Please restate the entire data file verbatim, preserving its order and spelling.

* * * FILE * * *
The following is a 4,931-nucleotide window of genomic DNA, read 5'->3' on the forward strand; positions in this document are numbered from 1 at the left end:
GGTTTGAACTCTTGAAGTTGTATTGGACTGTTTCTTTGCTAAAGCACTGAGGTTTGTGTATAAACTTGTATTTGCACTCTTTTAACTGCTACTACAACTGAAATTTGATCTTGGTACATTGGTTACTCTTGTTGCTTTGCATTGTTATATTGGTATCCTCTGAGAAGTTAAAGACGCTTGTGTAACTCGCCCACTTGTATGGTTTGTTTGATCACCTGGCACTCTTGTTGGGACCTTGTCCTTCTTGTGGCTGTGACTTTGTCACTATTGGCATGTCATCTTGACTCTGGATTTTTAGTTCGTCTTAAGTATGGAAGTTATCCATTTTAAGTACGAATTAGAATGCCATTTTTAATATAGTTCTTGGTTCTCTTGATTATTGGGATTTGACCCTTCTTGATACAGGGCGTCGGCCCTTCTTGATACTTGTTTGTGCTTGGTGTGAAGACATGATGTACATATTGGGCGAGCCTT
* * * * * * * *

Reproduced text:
The following is a 4,931-nucleotide window of genomic DNA, read 5'->3' on the forward strand; positions in this document are numbered from 1 at the left end:
GGTTTGAACTCTTGAAGTTGTATTGGACTGTTTCTTTGCTAAAGCACTGAGGTTTGTGTATAAACTTGTATTTGCACTCTTTTAACTGCTACTACAACTGAAATTTGATCTTGGTACATTGGTTACTCTTGTTGCTTTGCATTGTTATATTGGTATCCTCTGAGAAGTTAAAGACGCTTGTGTAACTCGCCCACTTGTATGGTTTGTTTGATCACCTGGCACTCTTGTTGGGACCTTGTCCTTCTTGTGGCTGTGACTTTGTCACTATTGGCATGTCATCTTGACTCTGGATTTTTAGTTCGTCTTAAGTATGGAAGTTATCCATTTTAAGTACGAATTAGAATGCCATTTTTAATATAGTTCTTGGTTCTCTTGATTATTGGGATTTGACCCTTCTTGATACAGGGCGTCGGCCCTTCTTGATACTTGTTTGTGCTTGGTGTGAAGACATGATGTACATATTGGGCGAGCCTT